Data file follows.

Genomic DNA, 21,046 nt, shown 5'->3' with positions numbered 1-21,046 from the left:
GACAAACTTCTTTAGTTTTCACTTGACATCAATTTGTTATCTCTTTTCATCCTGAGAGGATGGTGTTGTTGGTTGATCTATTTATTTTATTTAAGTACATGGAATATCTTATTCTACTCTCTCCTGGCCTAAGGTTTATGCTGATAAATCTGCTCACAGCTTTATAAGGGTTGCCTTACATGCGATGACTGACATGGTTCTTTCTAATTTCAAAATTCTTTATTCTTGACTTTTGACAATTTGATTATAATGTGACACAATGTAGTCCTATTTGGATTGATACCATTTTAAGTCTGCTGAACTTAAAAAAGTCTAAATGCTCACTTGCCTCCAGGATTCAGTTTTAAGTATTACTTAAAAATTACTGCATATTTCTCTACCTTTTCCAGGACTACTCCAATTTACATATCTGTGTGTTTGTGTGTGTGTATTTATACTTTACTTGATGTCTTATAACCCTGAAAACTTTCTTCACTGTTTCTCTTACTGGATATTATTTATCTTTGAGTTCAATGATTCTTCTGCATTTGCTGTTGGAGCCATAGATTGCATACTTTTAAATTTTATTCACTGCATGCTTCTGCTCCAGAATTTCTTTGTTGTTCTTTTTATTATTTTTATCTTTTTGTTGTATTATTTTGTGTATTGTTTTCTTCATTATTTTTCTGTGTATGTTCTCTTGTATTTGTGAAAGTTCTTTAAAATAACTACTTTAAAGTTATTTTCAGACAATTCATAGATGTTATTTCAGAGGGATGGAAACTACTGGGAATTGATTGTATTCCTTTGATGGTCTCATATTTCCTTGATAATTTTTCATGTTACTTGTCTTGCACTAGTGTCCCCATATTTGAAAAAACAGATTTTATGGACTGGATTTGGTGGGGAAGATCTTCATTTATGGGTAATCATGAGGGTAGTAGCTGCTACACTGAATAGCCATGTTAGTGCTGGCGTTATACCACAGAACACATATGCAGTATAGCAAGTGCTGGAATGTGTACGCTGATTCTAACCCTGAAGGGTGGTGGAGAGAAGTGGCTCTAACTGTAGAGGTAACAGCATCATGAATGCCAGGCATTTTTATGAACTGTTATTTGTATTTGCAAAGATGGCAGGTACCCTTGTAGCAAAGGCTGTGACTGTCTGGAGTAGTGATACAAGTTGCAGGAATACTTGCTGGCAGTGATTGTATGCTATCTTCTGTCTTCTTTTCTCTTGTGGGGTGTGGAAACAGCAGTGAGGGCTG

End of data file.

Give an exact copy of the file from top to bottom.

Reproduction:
Genomic DNA, 21,046 nt, shown 5'->3' with positions numbered 1-21,046 from the left:
GACAAACTTCTTTAGTTTTCACTTGACATCAATTTGTTATCTCTTTTCATCCTGAGAGGATGGTGTTGTTGGTTGATCTATTTATTTTATTTAAGTACATGGAATATCTTATTCTACTCTCTCCTGGCCTAAGGTTTATGCTGATAAATCTGCTCACAGCTTTATAAGGGTTGCCTTACATGCGATGACTGACATGGTTCTTTCTAATTTCAAAATTCTTTATTCTTGACTTTTGACAATTTGATTATAATGTGACACAATGTAGTCCTATTTGGATTGATACCATTTTAAGTCTGCTGAACTTAAAAAAGTCTAAATGCTCACTTGCCTCCAGGATTCAGTTTTAAGTATTACTTAAAAATTACTGCATATTTCTCTACCTTTTCCAGGACTACTCCAATTTACATATCTGTGTGTTTGTGTGTGTGTATTTATACTTTACTTGATGTCTTATAACCCTGAAAACTTTCTTCACTGTTTCTCTTACTGGATATTATTTATCTTTGAGTTCAATGATTCTTCTGCATTTGCTGTTGGAGCCATAGATTGCATACTTTTAAATTTTATTCACTGCATGCTTCTGCTCCAGAATTTCTTTGTTGTTCTTTTTATTATTTTTATCTTTTTGTTGTATTATTTTGTGTATTGTTTTCTTCATTATTTTTCTGTGTATGTTCTCTTGTATTTGTGAAAGTTCTTTAAAATAACTACTTTAAAGTTATTTTCAGACAATTCATAGATGTTATTTCAGAGGGATGGAAACTACTGGGAATTGATTGTATTCCTTTGATGGTCTCATATTTCCTTGATAATTTTTCATGTTACTTGTCTTGCACTAGTGTCCCCATATTTGAAAAAACAGATTTTATGGACTGGATTTGGTGGGGAAGATCTTCATTTATGGGTAATCATGAGGGTAGTAGCTGCTACACTGAATAGCCATGTTAGTGCTGGCGTTATACCACAGAACACATATGCAGTATAGCAAGTGCTGGAATGTGTACGCTGATTCTAACCCTGAAGGGTGGTGGAGAGAAGTGGCTCTAACTGTAGAGGTAACAGCATCATGAATGCCAGGCATTTTTATGAACTGTTATTTGTATTTGCAAAGATGGCAGGTACCCTTGTAGCAAAGGCTGTGACTGTCTGGAGTAGTGATACAAGTTGCAGGAATACTTGCTGGCAGTGATTGTATGCTATCTTCTGTCTTCTTTTCTCTTGTGGGGTGTGGAAACAGCAGTGAGGGCTG